Tessa, the Cincinnati Zoo & Botanical Garden’s four-year-old Maasai giraffe gave birth to her first calf yesterday, in her indoor stall, the zoo said in a statement released with this photo and video.
“This news is especially exciting considering that the last time the Zoo celebrated a giraffe birth was nearly 26 years ago,” the zoo added. The Cincinnati Zoo’s history with giraffe births goes back to 1889 when it became the first zoo in the Western Hemisphere to have a giraffe born in captivity, the zoo said.
“The Zoo is buzzing with excitement today with the birth of the baby giraffe,” Thane Maynard, Executive Director of the Cincinnati Zoo, said yesterday. “It’s been a long time, but well worth the wait. Just when you think you have seen it all, something truly amazing like this comes along reminds me how special nature truly is.”
Tessa became restless early Saturday morning, around 5 a.m., the zoo said. “Shortly thereafter, volunteers noticed the calf’s hoof coming through and immediately contacted Zoo Veterinarian and Keeper staff. Four hours later, Tessa delivered her calf at 9:40 a.m. Soon after delivery, Tessa began licking her calf and the calf first attempted to stand around 10:00 a.m. The calf successfully nursed at 11:10 a.m. Sex of the calf is unknown at this time.”
Tessa, who currently weighs approximately 1,800 pounds, came to the Cincinnati Zoo in 2008 from the Houston Zoo for the opening of the Giraffe Ridge exhibit. The father, “Kimbaumbau” (Kimba) also came to Cincinnati in 2008, from the Roger Williams Park Zoo in Providence, Rhode Island.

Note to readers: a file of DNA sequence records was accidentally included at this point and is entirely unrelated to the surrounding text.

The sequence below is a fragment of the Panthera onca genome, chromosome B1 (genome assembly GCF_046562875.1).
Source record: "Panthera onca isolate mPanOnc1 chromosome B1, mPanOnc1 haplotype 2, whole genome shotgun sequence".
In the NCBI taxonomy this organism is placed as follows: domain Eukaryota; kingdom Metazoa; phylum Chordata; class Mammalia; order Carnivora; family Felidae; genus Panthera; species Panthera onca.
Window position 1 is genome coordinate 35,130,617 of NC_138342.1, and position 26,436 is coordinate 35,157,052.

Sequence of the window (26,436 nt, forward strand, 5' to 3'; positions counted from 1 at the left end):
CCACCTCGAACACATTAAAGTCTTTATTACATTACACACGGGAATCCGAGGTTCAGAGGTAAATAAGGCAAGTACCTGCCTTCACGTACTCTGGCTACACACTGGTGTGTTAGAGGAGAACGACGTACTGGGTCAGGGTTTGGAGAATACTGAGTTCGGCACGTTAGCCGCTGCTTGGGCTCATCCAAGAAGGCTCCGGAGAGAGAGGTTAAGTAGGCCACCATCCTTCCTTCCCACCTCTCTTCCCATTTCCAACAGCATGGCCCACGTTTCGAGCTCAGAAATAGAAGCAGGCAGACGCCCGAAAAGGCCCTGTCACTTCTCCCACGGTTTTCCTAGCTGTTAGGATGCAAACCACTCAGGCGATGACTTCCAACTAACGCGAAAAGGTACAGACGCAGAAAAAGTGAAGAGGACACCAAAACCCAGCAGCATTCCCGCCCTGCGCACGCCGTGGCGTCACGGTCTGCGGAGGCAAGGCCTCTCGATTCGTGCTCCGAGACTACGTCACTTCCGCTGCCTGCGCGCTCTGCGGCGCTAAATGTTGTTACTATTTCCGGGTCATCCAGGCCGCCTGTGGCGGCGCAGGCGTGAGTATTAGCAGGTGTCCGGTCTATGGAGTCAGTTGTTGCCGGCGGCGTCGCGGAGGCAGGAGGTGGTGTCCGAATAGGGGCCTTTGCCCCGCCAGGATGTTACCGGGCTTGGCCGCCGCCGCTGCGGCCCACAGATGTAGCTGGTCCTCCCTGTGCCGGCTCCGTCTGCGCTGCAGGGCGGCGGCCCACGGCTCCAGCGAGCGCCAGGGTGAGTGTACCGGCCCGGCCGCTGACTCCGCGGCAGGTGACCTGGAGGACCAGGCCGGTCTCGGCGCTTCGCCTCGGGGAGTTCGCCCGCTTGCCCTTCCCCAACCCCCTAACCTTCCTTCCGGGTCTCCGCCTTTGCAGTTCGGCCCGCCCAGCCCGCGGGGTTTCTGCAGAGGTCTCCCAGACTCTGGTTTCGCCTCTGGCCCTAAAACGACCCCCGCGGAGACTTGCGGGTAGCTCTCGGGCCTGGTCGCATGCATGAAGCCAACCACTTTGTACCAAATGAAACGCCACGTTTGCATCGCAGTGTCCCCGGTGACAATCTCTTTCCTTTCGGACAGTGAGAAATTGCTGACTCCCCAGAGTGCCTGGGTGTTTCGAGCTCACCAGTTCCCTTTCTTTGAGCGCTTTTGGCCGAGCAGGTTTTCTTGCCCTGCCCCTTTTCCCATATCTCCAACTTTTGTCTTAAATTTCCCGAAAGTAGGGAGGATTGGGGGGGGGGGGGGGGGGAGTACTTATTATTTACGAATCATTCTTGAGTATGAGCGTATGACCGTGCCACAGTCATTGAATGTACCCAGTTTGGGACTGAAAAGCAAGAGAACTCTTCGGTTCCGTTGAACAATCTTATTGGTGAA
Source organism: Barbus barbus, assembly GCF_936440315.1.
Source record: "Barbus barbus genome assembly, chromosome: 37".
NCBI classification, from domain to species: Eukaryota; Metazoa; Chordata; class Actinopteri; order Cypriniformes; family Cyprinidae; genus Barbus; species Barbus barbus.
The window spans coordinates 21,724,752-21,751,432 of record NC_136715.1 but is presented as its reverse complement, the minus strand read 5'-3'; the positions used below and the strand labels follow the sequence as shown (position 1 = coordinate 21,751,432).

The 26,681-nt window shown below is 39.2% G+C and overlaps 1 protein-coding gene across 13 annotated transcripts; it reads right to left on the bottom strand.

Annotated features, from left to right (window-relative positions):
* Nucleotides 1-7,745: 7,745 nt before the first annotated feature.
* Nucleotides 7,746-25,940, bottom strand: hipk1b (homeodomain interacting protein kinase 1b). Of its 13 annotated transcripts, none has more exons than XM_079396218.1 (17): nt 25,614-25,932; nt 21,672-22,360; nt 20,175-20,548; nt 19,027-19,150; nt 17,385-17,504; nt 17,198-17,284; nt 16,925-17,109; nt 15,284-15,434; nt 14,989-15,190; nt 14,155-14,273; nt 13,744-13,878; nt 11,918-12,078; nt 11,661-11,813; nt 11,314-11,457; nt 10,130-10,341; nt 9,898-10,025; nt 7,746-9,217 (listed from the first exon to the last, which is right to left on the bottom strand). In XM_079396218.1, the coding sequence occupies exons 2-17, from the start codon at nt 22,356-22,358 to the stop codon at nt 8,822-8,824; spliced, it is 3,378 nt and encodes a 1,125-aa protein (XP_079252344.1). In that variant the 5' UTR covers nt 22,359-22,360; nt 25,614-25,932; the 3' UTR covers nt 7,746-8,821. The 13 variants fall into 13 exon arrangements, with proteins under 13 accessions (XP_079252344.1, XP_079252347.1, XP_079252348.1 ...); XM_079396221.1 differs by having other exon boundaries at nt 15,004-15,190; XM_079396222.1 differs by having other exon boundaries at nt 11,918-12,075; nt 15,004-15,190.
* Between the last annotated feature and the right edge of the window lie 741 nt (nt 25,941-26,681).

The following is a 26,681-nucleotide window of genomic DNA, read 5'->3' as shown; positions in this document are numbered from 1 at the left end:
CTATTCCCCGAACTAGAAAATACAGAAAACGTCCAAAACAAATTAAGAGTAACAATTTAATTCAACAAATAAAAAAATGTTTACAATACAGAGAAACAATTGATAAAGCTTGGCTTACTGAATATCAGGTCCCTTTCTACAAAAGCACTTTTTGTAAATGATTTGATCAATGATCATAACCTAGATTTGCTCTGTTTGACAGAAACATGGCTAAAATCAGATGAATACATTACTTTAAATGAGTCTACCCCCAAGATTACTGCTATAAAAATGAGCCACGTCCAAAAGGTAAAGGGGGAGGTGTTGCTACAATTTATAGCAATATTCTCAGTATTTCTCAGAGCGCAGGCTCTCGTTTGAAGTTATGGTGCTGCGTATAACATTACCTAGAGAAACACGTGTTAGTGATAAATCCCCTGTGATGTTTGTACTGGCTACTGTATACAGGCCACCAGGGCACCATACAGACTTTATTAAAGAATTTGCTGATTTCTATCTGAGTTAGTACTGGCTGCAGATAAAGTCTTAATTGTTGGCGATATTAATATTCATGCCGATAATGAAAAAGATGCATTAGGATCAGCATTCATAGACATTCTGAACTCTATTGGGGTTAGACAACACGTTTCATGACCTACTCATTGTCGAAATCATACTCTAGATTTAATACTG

Although the numbers have decreased in the past century, giraffes are not currently endangered, but listed as “lower risk” with fairly stable populations, Cincinnati Zoo said. “Unlike many species, there is no true breeding season for the Maasai Giraffe and females can become pregnant beginning at just four years of age. In the wild up to 75 percent of the calves die in their first few months of life, mainly due to predation.”
David Braun is director of outreach with the digital and social media team illuminating the National Geographic Society’s explorer, science, and education programs.
He edits National Geographic Voices, hosting a global discussion on issues resonating with the Society’s mission and major initiatives. Contributors include grantees and Society partners, as well as universities, foundations, interest groups, and individuals dedicated to a sustainable world. More than 50,000 readers have participated in 10,000 conversations.
Braun also directs the Society side of the Fulbright-National Geographic Digital Storytelling Fellowship.